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GOP Laments Mixed Results As Control of Congress Ends

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By Jonathan Weisman
Washington Post Staff Writer
Sunday, December 10, 2006

Demoralized Republicans adjourned the 109th Congress at 5 a.m. yesterday with a near-empty Capitol, closing the door on a dozen years of nearly unbroken GOP control by spending more time in the final days lamenting their failures -- to rein in government, tame the deficit and temper their own lust for power -- than reliving their successes.

Still reeling from their electoral defeat Nov. 7, Republicans capped an era of conservative ascendance with the passage of business tax break extensions, a package of trade measures, and legislation to stave off physician-payment cuts they once trumpeted in their budget-cutting drive.

While GOP leaders touted their handiwork, it was a far cry from 12 years ago when the Republicans swept to power with the zeal of self-described revolutionaries and a mission to shrink the size of government, limit its reach, strengthen the nation's security and end an era of a privileged, imperial Congress.

"Together, we reformed welfare. We cut taxes, and small businesses grew all over the nation," House Speaker J. Dennis Hastert (R-Ill.) said in a late-night farewell address. "We promised to protect this nation from further attack, and by grace of God and with the leadership of President Bush, we have been successful."

But beyond Hastert's speech, a conclusion punctuated by the release of a scathing House ethics committee report on the Mark Foley-House page scandal and last-minute budget squabbles yielded more recriminations than congratulations.

"You know, the American people took the reins of government away from the Republican Party . . . in this last election. They did so, I think, in large part because they were tired of our hypocrisy," fumed Sen. Judd Gregg (R-N.H.) from the Senate floor. "Our leadership and some of our members grew arrogant in their own power, and with arrogance comes corruption," said Rep. Zach Wamp (R-Tenn.), a member of the class of 1994.

"We came to change Washington, and Washington changed us," said Sen. John McCain (R-Ariz.).

As they grapple with defeat, Republicans seem to have difficulty taking stock of their 12 years in power, but those years had enormous impact. Republican Congresses fundamentally changed the welfare system, cut taxes time and again, expanded the powers of the government to combat terrorism in the wake of the Sept. 11, 2001, attacks, and added a prescription drug benefit to Medicare.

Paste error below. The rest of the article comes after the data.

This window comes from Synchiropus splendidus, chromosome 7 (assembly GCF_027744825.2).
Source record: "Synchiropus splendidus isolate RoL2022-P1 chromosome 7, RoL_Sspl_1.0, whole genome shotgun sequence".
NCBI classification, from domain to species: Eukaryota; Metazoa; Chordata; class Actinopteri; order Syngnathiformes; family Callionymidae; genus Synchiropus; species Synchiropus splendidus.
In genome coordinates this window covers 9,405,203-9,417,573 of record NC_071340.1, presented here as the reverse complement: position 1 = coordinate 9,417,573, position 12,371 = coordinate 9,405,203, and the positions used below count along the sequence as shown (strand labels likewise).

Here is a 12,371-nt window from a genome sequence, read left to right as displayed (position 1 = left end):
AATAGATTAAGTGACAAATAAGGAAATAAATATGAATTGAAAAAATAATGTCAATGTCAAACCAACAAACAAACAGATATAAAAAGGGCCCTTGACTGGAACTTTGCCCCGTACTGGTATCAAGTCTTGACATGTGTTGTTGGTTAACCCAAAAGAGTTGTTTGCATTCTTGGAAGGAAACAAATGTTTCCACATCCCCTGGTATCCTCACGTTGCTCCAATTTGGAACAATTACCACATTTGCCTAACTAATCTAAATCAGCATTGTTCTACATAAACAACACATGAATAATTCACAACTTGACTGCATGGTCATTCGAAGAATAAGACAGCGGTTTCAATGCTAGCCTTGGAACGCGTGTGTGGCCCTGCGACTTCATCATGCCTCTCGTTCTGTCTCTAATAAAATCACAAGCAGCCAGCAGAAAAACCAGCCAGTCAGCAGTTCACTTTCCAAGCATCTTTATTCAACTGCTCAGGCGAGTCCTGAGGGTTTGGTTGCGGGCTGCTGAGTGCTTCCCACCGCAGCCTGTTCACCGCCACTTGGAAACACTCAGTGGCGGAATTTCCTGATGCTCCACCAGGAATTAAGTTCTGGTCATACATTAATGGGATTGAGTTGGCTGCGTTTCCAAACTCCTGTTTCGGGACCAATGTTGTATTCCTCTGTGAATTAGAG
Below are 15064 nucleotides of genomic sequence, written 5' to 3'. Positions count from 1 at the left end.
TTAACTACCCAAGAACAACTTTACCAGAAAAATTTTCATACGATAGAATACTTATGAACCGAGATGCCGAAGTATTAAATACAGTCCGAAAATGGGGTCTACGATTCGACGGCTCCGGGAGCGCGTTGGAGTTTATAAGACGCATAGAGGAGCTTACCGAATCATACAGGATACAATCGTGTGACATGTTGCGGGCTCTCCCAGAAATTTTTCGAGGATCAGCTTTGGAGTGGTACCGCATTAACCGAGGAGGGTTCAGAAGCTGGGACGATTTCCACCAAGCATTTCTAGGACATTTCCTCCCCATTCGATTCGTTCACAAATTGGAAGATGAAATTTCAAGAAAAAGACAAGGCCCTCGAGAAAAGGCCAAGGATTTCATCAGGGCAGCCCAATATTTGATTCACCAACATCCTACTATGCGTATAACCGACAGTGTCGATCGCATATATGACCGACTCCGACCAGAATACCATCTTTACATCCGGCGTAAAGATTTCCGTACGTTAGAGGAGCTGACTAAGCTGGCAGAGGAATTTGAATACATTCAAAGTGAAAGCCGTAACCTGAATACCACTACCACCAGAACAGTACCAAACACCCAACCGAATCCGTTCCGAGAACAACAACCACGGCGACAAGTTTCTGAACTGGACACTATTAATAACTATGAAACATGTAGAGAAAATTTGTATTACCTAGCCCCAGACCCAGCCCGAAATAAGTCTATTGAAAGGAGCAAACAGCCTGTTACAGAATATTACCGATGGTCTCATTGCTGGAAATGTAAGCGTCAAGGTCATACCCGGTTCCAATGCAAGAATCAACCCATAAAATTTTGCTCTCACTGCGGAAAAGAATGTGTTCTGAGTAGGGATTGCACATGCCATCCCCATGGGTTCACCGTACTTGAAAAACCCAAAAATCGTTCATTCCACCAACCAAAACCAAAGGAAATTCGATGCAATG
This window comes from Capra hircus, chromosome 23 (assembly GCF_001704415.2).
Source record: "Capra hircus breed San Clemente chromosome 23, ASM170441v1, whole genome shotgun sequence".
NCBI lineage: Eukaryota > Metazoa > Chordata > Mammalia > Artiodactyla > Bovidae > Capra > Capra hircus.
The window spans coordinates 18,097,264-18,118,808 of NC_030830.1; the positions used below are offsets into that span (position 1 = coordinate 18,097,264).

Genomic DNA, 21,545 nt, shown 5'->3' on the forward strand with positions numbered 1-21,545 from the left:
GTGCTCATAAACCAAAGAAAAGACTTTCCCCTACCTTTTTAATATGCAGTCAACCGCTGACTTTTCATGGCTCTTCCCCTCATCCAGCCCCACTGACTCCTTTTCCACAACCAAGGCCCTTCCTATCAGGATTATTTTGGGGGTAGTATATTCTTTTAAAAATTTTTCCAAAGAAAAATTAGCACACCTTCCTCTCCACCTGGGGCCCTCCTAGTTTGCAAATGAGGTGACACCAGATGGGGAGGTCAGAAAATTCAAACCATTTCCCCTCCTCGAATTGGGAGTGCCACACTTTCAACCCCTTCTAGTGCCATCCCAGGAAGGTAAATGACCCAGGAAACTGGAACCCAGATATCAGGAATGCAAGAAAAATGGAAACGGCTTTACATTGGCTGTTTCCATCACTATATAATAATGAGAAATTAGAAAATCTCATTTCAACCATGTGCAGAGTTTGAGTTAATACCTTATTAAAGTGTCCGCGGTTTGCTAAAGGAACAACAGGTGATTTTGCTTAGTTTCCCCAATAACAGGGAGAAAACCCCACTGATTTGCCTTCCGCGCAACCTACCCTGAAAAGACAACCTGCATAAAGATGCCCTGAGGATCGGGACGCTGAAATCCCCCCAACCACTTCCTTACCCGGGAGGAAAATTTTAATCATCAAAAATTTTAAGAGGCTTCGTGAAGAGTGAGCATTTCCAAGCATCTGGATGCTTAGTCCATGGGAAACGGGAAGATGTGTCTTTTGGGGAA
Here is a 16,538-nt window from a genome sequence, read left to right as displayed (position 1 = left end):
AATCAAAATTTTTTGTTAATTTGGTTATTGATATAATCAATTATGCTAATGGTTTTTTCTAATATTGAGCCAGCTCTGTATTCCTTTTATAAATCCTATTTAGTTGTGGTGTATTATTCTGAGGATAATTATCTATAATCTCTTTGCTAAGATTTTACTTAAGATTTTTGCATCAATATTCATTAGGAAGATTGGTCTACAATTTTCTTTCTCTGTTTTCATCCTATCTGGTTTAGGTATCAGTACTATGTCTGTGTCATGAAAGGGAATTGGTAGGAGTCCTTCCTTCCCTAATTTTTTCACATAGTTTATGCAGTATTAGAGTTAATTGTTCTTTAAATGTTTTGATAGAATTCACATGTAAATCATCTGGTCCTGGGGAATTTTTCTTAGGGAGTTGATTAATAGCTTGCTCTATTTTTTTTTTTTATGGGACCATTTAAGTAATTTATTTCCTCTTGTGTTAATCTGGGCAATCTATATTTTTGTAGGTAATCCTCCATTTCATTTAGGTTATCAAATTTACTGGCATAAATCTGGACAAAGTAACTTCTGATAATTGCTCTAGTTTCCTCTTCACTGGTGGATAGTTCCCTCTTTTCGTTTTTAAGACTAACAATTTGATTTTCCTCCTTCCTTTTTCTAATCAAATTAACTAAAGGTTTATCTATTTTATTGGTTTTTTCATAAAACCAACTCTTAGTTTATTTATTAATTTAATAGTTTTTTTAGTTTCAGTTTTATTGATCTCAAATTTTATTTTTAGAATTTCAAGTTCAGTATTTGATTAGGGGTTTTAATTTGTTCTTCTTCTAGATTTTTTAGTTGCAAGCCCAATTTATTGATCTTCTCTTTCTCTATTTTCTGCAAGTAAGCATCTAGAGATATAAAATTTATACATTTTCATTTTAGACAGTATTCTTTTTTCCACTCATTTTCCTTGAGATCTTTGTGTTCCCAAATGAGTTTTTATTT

Combing through the fine print of the 1994 "Contract With America" campaign manifesto, one finds goals that Americans now largely take for granted. Congressional committee chairmen, who once built empires from inviolable perches, are now term limited. The contract anticipated a lucrative tax credit for each child, the end of a tax penalty on marriage, federal incentives for adoption, the easing of limits on the amount seniors could earn and still receive their Social Security benefits and some curbs on civil litigation. The overriding political fear of tax increases, still evident as Democrats move to resume control, can be seen as a conservative victory, as can a federal minimum wage that has grown increasingly irrelevant after nearly a decade without change.

Yet measured against the ambitions of 1994, not much has changed. The House Merchant Marine and Fisheries Committee might be no more, but the departments of commerce, education and energy, once slated for the chopping block, are still very much alive, as are the National Endowment for the Arts and the Corporation for Public Broadcasting.

Compared with the size of the economy, government discretionary spending has grown. The vision of a term-limited Congress of everymen, rotating through Washington after short stints, has all but vanished. And government programs such as Medicare and federal education bureaucracies are larger and more pervasive.

"It's a mixed bag," said former House speaker Newt Gingrich (R-Ga.), the architect of the 1994 revolution. "In a three-year period, we changed things fairly dramatically. We, candidly, then failed."


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